LORSTA Talampulan: Talampulan was one of the islands forming the Calamian group which lie 200 miles southwest of Sangley Point between the large islands of Mindaro and Palawan. The island was a long and narrow jungle covered hill without a landing strip. Landings were made adjacent to the island and heavy ocean swells frequently made it a hazardous operation. It is ironic that regulations required permission of the District Commander, 4000 miles away, for an open-sea landing involving a rescue but that once a week a landing was routinely made in the open sea to deliver supplies to a LORSTA. A slot between two islands to the east offered a more protected landing but required a long wet taxi through the swells to the mooring buoy. With windows and hatches secured for water tightness, this prolonged taxi in the tropics was far from popular. A truly beautiful island, Talampulan was a source of giant clamshells that were sought after by the military personnel throughout the Pacific. Many a clam shell was hauled out.
LORSTA Tarumpitao: Tarumpitao was located on the western shore of Palawan Island, 375 miles southwest of Sangley Point. The station was a collection of Quonset huts and a 3000 foot grass runway set in a clearing in the middle of a dense jungle. The strip had been built by Coast Guard civil engineers and there was little doubt in crewmembers minds that the person who designed it hated aviators. The runway ran into the jungle perpendicular to the shoreline. A tall hill was at the other end. Of further concern was the narrow clearance between the runway and the trees and the prevailing wind was across the runway at a ninety degree angle. During the rainy season the runway was covered with standing water. Braking action was nil and reverse thrust was used to stop the airplane. The native population, unlike at the other LORSTAs, were Morros and were Muslim. There was friction between the Morros and Christians but for some reason that did not apply to the Coast Guardsmen. A discarded Quonset had been donated by station personnel for use as a school house. There was a standing invitation to the locals to come on board the station and watch the movies. The invitation was eagerly accepted.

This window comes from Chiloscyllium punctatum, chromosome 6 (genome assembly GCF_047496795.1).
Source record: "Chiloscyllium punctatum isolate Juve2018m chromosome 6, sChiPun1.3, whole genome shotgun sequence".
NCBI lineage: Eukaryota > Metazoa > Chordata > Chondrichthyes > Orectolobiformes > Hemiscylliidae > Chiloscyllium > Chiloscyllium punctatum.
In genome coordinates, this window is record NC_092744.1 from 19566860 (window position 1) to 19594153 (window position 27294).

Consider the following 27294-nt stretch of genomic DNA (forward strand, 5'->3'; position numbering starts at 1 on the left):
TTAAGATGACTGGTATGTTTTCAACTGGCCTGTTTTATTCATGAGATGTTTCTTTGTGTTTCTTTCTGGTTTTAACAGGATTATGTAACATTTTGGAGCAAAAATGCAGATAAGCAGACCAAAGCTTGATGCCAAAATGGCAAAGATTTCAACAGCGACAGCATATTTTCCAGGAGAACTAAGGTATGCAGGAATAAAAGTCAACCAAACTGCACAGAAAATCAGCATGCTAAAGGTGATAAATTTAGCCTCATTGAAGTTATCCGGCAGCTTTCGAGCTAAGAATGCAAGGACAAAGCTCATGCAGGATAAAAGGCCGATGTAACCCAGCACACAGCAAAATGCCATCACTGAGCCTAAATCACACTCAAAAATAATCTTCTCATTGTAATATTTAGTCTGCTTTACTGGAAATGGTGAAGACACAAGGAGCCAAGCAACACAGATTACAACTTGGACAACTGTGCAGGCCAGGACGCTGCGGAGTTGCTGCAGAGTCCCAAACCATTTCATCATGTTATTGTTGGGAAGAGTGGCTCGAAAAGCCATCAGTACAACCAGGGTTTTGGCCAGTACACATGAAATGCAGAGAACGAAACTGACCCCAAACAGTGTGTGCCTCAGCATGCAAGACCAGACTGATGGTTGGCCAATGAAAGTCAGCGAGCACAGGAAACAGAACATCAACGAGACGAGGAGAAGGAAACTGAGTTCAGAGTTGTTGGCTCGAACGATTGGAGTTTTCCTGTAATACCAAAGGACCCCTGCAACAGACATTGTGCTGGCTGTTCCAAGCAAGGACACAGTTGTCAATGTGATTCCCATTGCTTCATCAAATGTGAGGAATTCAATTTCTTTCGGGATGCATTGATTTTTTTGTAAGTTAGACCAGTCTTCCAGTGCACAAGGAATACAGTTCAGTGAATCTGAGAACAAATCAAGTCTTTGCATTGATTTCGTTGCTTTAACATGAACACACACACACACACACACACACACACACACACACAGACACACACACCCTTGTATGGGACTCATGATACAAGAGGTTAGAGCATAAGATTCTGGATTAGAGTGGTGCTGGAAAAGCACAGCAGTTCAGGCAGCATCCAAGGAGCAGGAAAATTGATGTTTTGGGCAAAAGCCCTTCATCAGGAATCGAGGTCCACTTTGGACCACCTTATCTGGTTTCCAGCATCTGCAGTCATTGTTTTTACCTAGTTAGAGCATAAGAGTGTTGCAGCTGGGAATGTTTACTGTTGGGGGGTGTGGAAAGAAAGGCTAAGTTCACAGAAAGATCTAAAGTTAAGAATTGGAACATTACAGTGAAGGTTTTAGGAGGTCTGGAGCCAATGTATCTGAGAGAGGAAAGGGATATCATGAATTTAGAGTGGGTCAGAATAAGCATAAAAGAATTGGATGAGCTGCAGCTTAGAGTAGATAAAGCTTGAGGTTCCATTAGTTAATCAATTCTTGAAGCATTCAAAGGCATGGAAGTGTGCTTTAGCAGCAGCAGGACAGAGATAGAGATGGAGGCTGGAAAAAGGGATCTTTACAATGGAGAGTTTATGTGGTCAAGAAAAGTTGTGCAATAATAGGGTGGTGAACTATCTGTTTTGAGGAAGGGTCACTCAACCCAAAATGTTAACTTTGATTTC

The entire Coast Guard Philippine Section operation was turned over to the Philippine Government in 1971 and the Coast Guard air station was closed.
Coast Guard Air Detachment Guam
In 1946, after World War II, all coast Guard activities in the western Pacific area were consolidated under a command called the Western Pacific Section. In 1947 a Coast Guard air detachment consisting of one PBY-6A and crew was established at the Naval Air Station, Agana, Guam to provide aerial logistics support for LORAN stations in the southern Marianas and Western Caroline Islands. In 1953 the Western Pacific Section became the Marianas Section located at Cabras Island, Guam. The LORAN stations supported by the Marianas Section were Saipan, Cocos Island, Ulithi, and Anguar in the Palauan Islands. The Moratai chain had been discontinued at the end of World War II and the Palau LORAN station was moved from Peliliu to the previous monitor station at Anguar. Anguar was then paired with Ulithi. The LORAN stations at Saipan, Ulithi and Anguar were serviced by the air detachment. Cocos Island at the southern end of Guam was serviced directly by the Marianas Section.
By the mid 50’s the PBY had been replaced by a UF (Grumman Albatross amphibian). The air detachment consisted of several Quonset huts adjacent to the runway used for administration and maintenance support. A section of a large Quonset, open at both ends, was used as a nose hangar for maintenance. It was wide enough for the wings to be under roof but the tail protruded into the open. Spare parts, if not in stock, were not readily available. It was a long way to the supply base in Elizabeth City. In some cases parts could be obtained from the Coast Guard Air Detachment at Barbers Point and some could be borrowed from naval sources at Guam, but quite often parts were rebuilt or repaired by the station’s maintenance personnel. The unit’s maintenance personnel were, or soon became, quite talented.